The draft constitution as revised by the drafting committee, the language provisions were renumbered and placed in Part XVII as Articles 343 to 351. In Constituent Assembly debate, Dr. Raghuvira, suggesting the boycott of English, said: “I am afraid that in the next fifteen years, the roots of English influence in this country would have become twice as strong as the English people were able to make in their rule extending over a period of 150 years. The effect of all this is that the reins of power would remain in the hands of English knowing classes”.
Learned Govind Das reiterated that passing the Constitution in a foreign language after the ends of our slavery and attainment of independence would forever “remain a blot on us”.
Dr. Rajendra Prasad said: “Now for the first time in our history, we have accepted one language, which will be the language to be used all over the country for official purposes and let me hope that it will develop into a national language, in which all will feel equal pride while each will be free to encourage and develop its own peculiar language, in which its culture and traditions are enshrined. The use of English during the period of transition is considered inevitable for practical reasons and no one need be despondent over this decision, which has been dictated clearly by practical considerations.”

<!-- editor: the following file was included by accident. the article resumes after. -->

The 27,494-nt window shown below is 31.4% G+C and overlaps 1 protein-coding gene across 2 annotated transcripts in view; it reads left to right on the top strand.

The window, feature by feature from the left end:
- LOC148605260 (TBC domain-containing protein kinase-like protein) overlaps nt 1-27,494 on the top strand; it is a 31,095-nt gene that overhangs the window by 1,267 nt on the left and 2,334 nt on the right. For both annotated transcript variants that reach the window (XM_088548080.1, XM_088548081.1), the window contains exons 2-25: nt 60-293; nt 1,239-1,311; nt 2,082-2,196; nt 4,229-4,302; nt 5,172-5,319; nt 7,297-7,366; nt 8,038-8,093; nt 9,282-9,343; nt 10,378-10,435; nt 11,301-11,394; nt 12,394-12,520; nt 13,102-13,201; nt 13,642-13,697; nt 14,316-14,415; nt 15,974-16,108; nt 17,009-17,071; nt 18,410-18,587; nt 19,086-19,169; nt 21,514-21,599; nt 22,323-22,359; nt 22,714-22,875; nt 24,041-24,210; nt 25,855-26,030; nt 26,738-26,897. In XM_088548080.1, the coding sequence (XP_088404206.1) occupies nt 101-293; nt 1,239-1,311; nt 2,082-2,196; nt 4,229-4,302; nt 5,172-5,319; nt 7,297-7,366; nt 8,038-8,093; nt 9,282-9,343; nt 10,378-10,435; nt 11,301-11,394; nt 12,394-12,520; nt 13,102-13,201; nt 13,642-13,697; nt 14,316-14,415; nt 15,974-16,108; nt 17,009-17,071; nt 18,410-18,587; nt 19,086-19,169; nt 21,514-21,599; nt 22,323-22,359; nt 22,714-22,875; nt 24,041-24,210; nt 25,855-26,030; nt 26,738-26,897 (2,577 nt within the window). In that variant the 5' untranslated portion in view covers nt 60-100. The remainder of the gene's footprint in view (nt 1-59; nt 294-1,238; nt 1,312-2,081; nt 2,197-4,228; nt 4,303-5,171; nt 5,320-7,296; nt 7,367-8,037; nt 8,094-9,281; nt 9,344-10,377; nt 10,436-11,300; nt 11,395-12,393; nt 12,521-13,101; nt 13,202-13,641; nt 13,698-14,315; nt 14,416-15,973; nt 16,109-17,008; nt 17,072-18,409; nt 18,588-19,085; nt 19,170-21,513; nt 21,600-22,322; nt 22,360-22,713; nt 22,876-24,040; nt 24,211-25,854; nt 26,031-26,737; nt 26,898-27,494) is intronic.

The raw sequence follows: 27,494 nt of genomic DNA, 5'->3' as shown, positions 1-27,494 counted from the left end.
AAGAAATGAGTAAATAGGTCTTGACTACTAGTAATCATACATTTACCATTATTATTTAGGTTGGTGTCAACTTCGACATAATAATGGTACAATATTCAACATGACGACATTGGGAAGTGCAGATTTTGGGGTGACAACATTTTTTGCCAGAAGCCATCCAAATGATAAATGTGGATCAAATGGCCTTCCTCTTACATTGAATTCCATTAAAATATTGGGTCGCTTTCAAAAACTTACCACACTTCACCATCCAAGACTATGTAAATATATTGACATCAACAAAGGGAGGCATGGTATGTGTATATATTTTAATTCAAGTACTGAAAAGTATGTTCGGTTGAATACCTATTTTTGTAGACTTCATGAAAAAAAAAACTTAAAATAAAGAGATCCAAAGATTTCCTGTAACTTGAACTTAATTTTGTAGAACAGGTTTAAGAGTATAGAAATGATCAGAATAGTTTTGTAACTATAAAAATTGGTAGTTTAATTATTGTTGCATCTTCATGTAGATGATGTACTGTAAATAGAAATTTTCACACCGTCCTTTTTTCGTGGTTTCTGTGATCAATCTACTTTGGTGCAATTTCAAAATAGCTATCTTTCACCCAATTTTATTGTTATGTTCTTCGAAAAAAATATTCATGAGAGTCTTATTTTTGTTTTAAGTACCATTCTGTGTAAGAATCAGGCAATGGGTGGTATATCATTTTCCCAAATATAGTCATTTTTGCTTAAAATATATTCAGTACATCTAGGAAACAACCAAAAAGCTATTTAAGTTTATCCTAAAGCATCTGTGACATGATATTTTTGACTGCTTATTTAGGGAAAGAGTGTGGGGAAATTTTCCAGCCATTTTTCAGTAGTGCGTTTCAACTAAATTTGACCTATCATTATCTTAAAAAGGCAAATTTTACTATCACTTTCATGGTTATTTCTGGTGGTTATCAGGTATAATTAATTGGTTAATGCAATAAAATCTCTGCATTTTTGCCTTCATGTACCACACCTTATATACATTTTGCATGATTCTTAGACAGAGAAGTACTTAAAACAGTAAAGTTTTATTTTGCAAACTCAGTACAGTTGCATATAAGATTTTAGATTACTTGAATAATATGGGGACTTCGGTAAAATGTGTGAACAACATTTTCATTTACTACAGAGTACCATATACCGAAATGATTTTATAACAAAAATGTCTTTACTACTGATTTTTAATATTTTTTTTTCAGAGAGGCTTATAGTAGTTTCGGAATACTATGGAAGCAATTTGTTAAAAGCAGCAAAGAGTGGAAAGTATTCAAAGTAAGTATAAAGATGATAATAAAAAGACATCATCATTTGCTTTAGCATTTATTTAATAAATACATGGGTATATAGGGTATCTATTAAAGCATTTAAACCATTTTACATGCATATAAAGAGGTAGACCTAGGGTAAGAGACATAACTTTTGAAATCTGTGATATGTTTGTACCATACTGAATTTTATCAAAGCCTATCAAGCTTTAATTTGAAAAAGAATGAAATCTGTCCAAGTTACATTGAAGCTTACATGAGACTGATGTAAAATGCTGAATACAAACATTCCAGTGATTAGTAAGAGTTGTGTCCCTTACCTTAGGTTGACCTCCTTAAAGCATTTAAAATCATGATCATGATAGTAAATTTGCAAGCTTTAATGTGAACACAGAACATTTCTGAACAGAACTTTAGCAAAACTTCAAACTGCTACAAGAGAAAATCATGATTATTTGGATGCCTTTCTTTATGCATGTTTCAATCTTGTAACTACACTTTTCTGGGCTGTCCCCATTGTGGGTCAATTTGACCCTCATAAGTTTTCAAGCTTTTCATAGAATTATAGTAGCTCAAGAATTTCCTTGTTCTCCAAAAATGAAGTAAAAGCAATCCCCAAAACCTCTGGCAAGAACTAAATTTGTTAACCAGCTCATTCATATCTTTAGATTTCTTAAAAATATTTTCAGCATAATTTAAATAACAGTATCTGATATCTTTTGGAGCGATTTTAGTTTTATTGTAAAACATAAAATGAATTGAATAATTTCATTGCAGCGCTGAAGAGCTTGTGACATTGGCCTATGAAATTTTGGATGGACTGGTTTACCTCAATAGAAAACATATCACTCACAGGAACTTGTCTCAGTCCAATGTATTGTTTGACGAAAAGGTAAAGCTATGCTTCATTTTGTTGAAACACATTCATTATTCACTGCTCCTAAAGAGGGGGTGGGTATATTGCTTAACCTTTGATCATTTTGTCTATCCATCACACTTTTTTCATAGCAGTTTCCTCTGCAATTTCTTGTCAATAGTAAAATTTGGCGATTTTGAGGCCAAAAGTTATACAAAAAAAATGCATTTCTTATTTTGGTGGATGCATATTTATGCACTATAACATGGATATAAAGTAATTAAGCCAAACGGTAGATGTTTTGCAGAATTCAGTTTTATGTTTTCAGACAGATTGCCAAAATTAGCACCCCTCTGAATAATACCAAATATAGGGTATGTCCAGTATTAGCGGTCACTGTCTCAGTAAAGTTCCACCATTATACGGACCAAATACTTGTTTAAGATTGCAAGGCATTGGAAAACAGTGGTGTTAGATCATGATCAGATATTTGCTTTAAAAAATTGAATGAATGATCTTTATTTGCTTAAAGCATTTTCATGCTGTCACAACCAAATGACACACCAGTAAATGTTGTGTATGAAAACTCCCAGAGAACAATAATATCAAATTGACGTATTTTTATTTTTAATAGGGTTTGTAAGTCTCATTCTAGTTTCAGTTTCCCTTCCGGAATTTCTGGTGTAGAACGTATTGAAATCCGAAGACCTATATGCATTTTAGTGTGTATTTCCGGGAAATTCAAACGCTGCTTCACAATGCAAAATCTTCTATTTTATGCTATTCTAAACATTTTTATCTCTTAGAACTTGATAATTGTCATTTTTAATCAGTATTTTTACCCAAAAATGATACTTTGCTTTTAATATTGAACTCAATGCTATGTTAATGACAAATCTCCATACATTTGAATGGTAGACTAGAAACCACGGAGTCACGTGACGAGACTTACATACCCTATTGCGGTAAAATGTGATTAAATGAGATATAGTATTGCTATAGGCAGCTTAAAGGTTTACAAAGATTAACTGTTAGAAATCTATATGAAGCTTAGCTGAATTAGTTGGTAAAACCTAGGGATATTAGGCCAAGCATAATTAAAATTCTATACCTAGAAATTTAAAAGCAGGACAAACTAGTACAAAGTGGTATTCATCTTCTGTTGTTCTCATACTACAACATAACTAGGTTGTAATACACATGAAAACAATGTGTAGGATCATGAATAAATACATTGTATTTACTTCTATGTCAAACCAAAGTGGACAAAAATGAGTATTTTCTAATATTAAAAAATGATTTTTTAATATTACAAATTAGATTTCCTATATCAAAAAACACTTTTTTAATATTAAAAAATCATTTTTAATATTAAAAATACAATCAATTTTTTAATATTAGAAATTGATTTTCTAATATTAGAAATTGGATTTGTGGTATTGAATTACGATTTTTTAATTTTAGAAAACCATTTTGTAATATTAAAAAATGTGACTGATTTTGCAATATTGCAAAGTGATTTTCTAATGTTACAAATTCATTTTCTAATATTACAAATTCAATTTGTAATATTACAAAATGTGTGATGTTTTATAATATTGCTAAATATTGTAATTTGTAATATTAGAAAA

Harmonious and purposive interpretation of language provisions, particularly Articles 343, 344, 348, 351 with Article 21A and Preamble of the Constitution will elucidate that it is duty of the Union and States to take appropriate steps to promote and propagate Hindi so that it serves as a link language for all the citizens of India.
The Constitution makers deliberated the issue of official language in detail at the time of framing and decided that Hindi shall be adopted as official language of the Union. This is the basis of declaring Hindi as official language under the Article 343. Under Article 351, it is duty of Union to promote Hindi so that it become medium of expression for composite culture without interfering with genius, forms and expression.